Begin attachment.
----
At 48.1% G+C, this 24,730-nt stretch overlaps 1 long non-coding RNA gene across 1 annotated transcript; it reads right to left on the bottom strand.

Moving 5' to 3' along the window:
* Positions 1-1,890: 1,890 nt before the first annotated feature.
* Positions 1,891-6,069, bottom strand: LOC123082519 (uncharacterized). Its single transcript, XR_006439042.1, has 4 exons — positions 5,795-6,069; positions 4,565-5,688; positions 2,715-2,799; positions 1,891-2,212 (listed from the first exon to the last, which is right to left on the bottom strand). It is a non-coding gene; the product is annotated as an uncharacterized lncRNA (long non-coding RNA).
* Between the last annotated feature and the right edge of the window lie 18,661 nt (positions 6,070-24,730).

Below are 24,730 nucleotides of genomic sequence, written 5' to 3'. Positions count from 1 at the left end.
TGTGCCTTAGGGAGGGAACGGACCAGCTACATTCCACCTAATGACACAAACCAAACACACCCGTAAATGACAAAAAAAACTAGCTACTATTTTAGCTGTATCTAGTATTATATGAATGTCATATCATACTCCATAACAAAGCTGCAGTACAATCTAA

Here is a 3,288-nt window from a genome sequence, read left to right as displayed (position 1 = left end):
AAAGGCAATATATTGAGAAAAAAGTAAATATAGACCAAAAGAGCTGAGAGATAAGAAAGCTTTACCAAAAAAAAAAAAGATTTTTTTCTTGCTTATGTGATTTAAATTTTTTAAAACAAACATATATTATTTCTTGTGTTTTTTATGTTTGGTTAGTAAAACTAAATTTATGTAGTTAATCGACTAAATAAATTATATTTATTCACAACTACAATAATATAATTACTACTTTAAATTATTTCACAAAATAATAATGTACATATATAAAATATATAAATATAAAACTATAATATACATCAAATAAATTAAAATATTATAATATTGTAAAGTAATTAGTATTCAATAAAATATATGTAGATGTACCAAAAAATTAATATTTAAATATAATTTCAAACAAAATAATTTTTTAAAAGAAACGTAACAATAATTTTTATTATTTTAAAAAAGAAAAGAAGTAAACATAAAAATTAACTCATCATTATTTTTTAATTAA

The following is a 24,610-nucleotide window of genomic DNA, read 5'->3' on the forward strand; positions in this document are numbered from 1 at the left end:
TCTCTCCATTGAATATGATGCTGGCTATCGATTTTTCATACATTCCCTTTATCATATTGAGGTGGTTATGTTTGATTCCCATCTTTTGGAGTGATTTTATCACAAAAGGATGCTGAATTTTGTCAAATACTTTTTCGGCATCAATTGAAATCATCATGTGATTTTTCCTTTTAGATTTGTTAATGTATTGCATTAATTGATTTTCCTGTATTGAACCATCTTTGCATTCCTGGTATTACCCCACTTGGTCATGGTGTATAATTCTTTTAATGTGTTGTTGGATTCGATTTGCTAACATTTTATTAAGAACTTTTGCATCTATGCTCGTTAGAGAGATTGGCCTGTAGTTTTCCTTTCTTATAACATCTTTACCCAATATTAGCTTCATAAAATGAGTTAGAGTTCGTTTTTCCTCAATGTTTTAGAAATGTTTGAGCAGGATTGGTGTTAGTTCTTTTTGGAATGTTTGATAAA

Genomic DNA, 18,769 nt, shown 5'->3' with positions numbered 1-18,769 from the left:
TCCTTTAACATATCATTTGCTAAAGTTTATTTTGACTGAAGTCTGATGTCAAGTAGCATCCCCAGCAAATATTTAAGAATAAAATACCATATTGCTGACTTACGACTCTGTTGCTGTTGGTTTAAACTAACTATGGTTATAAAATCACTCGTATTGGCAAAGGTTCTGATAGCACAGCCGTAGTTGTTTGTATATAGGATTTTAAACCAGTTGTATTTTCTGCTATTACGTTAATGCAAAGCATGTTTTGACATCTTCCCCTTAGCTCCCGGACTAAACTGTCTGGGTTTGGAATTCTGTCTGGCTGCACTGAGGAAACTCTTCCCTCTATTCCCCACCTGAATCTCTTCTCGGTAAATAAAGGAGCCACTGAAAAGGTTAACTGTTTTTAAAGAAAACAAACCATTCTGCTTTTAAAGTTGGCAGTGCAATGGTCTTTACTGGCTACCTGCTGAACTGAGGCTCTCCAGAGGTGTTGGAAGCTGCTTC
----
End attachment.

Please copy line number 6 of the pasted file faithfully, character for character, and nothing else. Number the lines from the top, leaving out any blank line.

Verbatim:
Below are 24,730 nucleotides of genomic sequence, written 5' to 3'. Positions count from 1 at the left end.